The absolute fast however is most similar to the Muslim fast where each fast begins at dawn and ends at dusk, repeated over one month, and is compulsory for all except for the very young, the very old, the sick or the pregnant.
Fasting in Christianity differs according to denomination. For hundreds of years Catholics were forbidden from eating meat on Fridays but in recent times the Friday rule has applied to Lent alone, other Fridays are left to the discretion of individuals. Eastern Orthodox Christians on the other hand are meant to fast almost every Wednesday and Friday, and they observe several fasting periods in addition to Lent.
Fasting is common amongst the Hindus as well, where the method and days depend on the region and the individual’s preferred deity. Wives seek long life and health for their husbands by fasting, sisters for their brothers. Devotees of Shiva eat just one meal a day on Mondays, those of Hanuman or Skanda fast on Tuesdays, of Vishnu on Thursdays. Most Hindus are allowed to eat starchy foods, milk products and fruit while fasting, but must not even touch animal products such as meat or eggs.
The monsoon and the Paryushana festival are a time of fasting for Jains, but a Jain may fast at any time in individual ways, especially if he or she feels some grave error has been committed. The span of the fasting period can be anything between a day, 30 days or more depending on the sect, they fast by limiting the intake of food and boiled water to just once a day, or by only having boiled water between sunrise and sunset.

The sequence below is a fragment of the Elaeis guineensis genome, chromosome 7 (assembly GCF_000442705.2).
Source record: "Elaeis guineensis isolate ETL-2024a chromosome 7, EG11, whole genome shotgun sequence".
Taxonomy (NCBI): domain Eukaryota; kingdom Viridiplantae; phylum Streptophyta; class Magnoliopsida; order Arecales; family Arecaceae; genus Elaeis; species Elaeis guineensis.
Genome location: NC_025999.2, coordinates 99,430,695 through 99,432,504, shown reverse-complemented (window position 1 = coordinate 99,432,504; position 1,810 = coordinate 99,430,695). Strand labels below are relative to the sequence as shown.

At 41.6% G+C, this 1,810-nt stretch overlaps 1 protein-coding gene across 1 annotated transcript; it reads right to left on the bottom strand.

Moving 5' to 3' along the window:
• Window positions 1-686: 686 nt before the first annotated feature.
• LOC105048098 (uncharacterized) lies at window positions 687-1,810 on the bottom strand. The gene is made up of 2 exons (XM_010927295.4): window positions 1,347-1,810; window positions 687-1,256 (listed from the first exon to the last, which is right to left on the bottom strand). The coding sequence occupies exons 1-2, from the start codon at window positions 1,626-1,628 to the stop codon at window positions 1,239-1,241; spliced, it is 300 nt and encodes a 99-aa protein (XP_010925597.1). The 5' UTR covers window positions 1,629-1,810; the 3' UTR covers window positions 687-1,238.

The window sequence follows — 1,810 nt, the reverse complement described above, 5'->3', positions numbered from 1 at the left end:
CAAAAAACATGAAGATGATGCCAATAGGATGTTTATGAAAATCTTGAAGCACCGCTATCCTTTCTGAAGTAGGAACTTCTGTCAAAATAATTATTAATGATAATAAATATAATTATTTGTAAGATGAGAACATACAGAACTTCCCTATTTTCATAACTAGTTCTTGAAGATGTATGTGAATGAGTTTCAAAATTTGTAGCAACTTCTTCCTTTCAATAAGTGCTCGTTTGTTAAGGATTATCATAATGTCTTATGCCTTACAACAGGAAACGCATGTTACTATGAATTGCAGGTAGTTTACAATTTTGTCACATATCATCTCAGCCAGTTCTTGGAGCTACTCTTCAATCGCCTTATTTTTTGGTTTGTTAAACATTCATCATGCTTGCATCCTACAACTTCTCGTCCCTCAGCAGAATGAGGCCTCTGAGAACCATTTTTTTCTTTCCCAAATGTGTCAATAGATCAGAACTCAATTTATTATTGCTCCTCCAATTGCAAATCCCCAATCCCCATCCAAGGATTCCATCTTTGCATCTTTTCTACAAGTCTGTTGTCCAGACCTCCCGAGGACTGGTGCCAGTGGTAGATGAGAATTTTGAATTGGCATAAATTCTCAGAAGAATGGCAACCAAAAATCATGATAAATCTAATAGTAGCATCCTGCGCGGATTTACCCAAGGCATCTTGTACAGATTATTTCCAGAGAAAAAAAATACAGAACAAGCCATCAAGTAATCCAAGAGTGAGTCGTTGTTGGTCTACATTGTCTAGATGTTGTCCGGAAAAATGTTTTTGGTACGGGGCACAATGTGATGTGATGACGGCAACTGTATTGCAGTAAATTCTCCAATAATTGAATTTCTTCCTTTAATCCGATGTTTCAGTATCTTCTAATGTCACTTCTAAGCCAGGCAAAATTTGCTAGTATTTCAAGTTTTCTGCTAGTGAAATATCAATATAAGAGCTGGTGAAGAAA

The concept behind all Jain fasts is Ahimsa, or non-violence, a term familiar in yoga, and of great importance in other religions such as Hinduism and Buddhism, it was also the principle behind Mohandas Gandhi’s hunger strikes against British rule in India. The crucial difference between Gandhi’s fasts and other fasts is of course that as a means of political activism, Gandhi’s hunger strike forced man to submit to man, while a person undertaking a religious fast submits to the will of God.
Sidharta, before he became the Buddha, indulged not in fasting but in strict austerity to help himself meditate and achieve nirvana, and this is what he had to say about it, “I took only a handful at a time of bean soup, lentil soup, vetch soup, or pea soup. My body became extremely emaciated, my limbs became like the jointed segments of vine or bamboo stems.”